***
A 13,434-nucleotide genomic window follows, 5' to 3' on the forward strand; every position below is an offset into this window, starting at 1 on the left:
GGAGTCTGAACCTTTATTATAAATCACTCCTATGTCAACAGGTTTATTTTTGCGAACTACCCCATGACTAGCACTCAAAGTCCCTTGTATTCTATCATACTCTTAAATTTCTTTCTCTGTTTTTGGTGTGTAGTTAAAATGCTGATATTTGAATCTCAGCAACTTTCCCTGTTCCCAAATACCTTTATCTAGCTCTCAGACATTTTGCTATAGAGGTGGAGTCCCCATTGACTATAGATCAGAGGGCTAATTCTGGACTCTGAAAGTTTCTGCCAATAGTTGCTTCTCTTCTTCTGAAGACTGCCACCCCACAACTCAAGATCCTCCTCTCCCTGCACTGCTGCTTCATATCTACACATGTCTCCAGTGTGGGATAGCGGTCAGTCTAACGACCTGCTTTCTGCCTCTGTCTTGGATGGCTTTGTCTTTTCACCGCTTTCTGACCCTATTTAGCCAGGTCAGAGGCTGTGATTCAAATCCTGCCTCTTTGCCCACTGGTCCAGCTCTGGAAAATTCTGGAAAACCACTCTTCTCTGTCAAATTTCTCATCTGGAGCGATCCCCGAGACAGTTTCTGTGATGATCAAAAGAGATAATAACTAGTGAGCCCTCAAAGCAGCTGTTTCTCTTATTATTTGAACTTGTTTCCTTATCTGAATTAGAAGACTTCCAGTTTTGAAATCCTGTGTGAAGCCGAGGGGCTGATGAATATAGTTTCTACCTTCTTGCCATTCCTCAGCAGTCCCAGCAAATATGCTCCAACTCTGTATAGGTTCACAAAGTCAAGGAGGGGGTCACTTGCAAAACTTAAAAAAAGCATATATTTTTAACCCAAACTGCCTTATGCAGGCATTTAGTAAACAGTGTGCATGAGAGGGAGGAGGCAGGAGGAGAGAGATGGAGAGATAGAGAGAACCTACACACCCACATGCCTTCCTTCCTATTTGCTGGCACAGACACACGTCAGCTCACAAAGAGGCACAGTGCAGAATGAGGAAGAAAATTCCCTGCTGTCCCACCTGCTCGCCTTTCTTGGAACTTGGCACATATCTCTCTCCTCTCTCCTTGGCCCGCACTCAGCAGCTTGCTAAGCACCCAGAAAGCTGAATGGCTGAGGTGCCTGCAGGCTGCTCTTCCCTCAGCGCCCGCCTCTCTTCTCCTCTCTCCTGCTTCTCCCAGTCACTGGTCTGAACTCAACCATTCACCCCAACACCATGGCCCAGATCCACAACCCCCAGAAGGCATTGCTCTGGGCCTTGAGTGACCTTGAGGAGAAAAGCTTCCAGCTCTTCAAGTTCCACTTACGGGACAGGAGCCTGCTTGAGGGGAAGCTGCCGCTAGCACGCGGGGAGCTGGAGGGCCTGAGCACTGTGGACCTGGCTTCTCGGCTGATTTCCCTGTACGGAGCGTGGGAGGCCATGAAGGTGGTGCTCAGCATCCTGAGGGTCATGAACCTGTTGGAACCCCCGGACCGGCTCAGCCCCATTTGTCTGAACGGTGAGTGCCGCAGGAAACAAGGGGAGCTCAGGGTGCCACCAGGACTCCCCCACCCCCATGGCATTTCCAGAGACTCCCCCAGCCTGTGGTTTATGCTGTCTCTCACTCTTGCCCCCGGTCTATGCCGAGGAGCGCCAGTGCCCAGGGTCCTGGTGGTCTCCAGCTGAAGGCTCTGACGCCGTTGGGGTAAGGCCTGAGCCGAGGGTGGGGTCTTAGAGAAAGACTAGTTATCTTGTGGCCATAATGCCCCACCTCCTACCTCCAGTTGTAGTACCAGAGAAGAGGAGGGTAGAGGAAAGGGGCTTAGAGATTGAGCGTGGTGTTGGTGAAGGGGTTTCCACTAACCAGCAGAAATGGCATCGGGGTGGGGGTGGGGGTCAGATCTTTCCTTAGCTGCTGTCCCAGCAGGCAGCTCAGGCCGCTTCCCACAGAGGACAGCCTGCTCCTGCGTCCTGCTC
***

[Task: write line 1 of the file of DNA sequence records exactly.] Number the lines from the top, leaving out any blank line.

A 13,434-nucleotide genomic window follows, 5' to 3' on the forward strand; every position below is an offset into this window, starting at 1 on the left: